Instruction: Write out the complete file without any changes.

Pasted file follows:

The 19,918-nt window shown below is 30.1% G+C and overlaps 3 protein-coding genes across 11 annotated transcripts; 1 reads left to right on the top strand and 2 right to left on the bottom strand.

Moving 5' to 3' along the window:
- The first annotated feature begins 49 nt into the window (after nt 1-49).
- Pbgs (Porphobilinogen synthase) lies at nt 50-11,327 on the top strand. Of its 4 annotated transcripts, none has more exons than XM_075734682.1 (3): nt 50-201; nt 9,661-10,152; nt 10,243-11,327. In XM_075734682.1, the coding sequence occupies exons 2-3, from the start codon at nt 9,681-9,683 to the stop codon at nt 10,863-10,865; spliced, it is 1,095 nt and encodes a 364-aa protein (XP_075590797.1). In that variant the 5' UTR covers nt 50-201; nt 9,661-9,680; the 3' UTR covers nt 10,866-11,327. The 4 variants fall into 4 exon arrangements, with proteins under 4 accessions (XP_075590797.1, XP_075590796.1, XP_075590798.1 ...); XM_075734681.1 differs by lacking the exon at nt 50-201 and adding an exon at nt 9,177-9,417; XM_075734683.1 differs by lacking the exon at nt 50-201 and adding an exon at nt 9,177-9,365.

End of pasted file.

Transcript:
The 19,918-nt window shown below is 30.1% G+C and overlaps 3 protein-coding genes across 11 annotated transcripts; 1 reads left to right on the top strand and 2 right to left on the bottom strand.

Moving 5' to 3' along the window:
- The first annotated feature begins 49 nt into the window (after nt 1-49).
- Pbgs (Porphobilinogen synthase) lies at nt 50-11,327 on the top strand. Of its 4 annotated transcripts, none has more exons than XM_075734682.1 (3): nt 50-201; nt 9,661-10,152; nt 10,243-11,327. In XM_075734682.1, the coding sequence occupies exons 2-3, from the start codon at nt 9,681-9,683 to the stop codon at nt 10,863-10,865; spliced, it is 1,095 nt and encodes a 364-aa protein (XP_075590797.1). In that variant the 5' UTR covers nt 50-201; nt 9,661-9,680; the 3' UTR covers nt 10,866-11,327. The 4 variants fall into 4 exon arrangements, with proteins under 4 accessions (XP_075590797.1, XP_075590796.1, XP_075590798.1 ...); XM_075734681.1 differs by lacking the exon at nt 50-201 and adding an exon at nt 9,177-9,417; XM_075734683.1 differs by lacking the exon at nt 50-201 and adding an exon at nt 9,177-9,365.